Local authorities will be relieved at the Supreme Court’s decision in HXA v Surrey CC and YXA v Wolverhampton CC [2023] UKSC52 in the week before Christmas, which ratified the approach in N v Poole Borough Council [2019] UKSC 25, [2020] AC 780. In that case, it was held that defendant local authorities did not owe a duty of care to protect children who had been subjected to verbal and physical abuse by their neighbours. The Supreme Court made clear there that in this type of case, where the issue is whether a local authority has a duty of care to use reasonable care to confer a benefit on the claimant by protecting them from harm by a third party, it is necessary to establish that the local authority has assumed responsibility to protect the claimant from that harm.

Here, the cases concerned two children who had suffered sexual and physical abuse by a parent or parent’s partner. It was held that the local authorities involved did not owe a duty of care to the children as both failed to establish that their local authority had assumed responsibility to use reasonable care to protect them from the abuse. An alleged duty of care is assessed by applying the same principles to the local authority as would be applied to a private individual. The fact that a local authority has statutory duties or powers neither automatically creates nor automatically destroys a potential duty of care. Here, in particular an assumption of responsibility did not arise from the authority's internal decisions to investigate, seek legal advice or undertake keeping safe work. Nor did it arise from the provision of temporary respite provision to protect the child.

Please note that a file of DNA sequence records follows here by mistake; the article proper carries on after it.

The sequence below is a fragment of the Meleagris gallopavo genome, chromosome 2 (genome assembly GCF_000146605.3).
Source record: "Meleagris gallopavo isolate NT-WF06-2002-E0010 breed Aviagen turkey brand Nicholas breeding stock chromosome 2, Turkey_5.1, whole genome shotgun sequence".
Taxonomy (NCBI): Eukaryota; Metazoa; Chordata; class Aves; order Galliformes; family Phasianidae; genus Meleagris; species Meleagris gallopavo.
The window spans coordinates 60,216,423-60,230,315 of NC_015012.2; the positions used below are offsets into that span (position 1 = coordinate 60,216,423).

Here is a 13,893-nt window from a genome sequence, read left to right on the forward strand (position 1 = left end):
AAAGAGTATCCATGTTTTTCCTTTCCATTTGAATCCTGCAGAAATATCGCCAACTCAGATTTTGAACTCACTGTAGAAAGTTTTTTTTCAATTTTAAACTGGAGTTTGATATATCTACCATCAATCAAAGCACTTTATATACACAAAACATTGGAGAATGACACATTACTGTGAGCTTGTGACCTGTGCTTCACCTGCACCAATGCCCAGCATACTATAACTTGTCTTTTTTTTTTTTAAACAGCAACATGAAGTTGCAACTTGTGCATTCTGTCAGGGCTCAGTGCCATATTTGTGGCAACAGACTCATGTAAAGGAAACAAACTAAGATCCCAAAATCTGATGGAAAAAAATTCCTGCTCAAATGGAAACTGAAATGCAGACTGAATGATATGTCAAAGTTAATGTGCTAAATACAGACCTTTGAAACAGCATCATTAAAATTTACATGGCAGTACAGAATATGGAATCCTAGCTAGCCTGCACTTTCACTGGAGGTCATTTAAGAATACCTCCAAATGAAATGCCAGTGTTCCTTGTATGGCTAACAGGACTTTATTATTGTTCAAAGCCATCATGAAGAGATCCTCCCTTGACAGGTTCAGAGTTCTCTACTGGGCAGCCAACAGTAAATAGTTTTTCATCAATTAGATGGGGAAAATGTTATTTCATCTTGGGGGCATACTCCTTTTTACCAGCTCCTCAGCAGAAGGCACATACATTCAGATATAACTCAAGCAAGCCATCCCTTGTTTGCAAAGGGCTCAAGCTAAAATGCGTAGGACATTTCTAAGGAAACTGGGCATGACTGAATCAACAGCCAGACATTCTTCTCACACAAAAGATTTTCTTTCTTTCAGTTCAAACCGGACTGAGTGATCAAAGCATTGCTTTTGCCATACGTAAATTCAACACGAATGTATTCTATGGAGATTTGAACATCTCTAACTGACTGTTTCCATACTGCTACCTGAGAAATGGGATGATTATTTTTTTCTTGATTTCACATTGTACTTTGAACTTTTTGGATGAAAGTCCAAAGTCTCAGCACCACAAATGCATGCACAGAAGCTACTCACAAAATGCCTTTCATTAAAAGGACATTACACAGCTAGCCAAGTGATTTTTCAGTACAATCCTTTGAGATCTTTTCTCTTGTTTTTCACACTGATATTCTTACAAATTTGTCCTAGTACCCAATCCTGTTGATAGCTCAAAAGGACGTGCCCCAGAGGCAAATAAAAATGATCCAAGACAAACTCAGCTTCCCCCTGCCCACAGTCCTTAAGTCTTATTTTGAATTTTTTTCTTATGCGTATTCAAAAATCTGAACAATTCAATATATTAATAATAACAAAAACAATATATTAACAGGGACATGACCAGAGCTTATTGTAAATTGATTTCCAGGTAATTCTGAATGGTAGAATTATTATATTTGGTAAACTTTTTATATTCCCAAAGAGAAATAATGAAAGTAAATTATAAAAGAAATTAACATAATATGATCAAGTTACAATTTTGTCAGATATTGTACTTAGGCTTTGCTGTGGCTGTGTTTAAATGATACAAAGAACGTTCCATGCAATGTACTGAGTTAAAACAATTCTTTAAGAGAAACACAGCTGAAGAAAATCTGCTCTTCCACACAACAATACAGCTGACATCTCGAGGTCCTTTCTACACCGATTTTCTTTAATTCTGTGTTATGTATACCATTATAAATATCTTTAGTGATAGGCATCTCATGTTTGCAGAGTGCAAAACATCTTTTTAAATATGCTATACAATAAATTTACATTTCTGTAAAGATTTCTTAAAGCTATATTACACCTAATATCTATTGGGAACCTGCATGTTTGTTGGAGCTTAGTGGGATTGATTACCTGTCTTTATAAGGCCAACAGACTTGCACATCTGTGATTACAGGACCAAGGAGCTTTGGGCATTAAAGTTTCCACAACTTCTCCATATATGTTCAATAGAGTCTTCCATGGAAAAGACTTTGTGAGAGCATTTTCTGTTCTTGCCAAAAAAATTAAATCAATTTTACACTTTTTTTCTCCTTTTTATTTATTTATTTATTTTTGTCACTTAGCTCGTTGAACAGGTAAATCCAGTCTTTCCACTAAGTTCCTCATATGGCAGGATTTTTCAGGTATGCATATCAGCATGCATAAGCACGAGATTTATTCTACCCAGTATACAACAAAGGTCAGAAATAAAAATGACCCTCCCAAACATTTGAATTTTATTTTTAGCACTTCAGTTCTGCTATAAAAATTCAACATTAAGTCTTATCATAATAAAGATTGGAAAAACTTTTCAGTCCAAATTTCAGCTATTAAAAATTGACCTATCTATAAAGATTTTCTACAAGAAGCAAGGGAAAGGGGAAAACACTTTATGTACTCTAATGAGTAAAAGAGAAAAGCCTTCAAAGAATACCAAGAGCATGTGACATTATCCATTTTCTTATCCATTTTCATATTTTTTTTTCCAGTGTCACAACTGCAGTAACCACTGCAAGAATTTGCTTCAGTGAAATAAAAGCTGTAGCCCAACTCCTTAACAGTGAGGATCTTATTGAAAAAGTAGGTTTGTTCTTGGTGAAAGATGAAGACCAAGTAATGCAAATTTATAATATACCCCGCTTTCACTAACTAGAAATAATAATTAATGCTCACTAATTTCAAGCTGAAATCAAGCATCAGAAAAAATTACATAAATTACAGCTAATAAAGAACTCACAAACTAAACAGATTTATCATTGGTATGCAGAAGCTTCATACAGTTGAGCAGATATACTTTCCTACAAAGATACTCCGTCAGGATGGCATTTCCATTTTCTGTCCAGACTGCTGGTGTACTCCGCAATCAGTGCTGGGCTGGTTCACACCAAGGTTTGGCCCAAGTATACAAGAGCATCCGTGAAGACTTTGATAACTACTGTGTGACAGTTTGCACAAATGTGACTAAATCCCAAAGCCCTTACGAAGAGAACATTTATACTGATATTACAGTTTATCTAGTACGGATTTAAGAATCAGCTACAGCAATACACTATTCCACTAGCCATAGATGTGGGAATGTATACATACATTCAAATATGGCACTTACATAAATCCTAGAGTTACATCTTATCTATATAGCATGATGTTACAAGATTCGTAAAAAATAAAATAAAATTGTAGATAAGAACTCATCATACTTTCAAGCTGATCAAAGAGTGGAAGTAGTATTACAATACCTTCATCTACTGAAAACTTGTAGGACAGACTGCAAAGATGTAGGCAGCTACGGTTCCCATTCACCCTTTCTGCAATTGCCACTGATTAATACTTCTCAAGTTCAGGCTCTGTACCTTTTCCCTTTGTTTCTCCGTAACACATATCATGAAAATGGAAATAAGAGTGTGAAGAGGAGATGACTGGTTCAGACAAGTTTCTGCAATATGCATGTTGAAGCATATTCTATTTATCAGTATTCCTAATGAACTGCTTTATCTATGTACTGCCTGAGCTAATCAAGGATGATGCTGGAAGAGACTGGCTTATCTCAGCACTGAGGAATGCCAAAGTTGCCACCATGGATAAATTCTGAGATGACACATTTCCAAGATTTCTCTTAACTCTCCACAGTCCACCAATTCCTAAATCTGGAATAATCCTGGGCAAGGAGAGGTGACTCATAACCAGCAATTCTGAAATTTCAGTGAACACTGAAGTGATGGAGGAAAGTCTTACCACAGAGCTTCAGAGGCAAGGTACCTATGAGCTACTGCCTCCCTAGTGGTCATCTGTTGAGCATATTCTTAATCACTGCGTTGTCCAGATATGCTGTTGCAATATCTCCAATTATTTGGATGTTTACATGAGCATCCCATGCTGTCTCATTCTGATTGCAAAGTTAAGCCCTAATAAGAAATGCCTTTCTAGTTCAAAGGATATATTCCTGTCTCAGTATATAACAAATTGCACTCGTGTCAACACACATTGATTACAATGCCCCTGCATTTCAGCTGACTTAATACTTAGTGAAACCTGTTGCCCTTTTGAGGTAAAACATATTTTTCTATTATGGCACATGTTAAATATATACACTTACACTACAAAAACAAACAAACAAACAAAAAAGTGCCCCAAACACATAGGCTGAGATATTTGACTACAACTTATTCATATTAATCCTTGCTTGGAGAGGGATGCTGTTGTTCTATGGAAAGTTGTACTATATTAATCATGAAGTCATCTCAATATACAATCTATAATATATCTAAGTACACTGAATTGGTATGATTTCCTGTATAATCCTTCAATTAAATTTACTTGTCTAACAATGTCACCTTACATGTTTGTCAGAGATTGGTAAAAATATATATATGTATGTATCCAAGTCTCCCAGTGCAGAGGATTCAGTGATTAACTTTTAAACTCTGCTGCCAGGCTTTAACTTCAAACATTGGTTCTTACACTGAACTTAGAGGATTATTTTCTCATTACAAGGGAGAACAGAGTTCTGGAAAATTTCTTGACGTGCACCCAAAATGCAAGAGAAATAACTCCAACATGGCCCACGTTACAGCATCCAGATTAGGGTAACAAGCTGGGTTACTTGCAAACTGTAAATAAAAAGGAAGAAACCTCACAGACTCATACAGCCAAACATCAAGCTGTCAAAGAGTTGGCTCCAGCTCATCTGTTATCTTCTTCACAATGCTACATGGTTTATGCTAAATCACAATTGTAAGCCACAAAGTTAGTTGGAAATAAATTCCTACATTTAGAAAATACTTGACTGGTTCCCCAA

Whilst there was no duty of care in this case, and in common with N v Poole, the Supreme Court confirmed it is possible for a local authority to assume responsibility to protect a child from harm, in respect of its social work functions. Such assumptions of responsibility are not restricted to circumstances in which the local authority has obtained a care order. Also, there does not need to be “specific reliance” by a child on something that the local authority said or did in order to establish that the local authority assumed responsibility towards them.

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